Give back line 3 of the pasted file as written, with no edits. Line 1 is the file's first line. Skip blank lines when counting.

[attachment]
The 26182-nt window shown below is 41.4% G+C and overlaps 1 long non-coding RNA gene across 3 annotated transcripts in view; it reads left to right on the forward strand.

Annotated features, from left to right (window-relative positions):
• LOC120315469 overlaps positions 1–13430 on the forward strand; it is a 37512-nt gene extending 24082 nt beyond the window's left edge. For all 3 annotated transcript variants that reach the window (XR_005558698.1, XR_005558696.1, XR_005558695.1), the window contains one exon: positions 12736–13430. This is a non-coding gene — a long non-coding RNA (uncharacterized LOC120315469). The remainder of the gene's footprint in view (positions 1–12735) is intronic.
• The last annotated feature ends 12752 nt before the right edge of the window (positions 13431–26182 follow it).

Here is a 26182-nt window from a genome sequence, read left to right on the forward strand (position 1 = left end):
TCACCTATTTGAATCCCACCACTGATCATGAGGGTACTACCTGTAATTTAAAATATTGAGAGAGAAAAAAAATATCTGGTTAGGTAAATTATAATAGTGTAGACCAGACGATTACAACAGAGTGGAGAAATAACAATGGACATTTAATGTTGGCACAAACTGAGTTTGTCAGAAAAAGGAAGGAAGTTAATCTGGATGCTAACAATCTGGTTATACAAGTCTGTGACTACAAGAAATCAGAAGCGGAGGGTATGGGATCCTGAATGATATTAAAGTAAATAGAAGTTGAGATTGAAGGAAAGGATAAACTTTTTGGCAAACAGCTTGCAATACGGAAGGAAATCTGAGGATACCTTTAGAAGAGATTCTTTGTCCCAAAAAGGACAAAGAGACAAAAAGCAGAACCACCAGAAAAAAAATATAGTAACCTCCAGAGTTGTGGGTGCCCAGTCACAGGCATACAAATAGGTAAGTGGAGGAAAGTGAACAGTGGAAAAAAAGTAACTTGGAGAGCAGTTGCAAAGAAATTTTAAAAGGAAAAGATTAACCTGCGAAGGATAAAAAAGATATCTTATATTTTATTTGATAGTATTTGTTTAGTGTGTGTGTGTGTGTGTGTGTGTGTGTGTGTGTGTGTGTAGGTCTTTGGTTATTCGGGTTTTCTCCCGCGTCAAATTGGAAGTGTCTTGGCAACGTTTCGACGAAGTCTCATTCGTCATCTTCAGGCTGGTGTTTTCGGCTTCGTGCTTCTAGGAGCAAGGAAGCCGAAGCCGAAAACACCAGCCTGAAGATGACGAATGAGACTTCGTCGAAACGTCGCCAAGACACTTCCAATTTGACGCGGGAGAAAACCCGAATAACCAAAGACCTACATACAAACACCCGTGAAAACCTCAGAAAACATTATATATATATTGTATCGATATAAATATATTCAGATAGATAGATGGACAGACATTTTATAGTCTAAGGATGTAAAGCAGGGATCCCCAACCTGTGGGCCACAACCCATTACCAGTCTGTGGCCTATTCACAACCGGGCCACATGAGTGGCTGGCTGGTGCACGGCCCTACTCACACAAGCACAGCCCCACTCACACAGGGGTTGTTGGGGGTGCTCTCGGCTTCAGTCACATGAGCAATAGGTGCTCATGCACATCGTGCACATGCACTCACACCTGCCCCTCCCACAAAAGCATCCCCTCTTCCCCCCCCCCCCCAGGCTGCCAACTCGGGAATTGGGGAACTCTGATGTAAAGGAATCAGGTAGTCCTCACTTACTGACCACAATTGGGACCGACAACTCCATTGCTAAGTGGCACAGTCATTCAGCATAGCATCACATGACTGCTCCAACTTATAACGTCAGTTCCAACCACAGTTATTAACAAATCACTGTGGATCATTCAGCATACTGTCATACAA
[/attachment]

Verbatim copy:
• LOC120315469 overlaps positions 1–13430 on the forward strand; it is a 37512-nt gene extending 24082 nt beyond the window's left edge. For all 3 annotated transcript variants that reach the window (XR_005558698.1, XR_005558696.1, XR_005558695.1), the window contains one exon: positions 12736–13430. This is a non-coding gene — a long non-coding RNA (uncharacterized LOC120315469). The remainder of the gene's footprint in view (positions 1–12735) is intronic.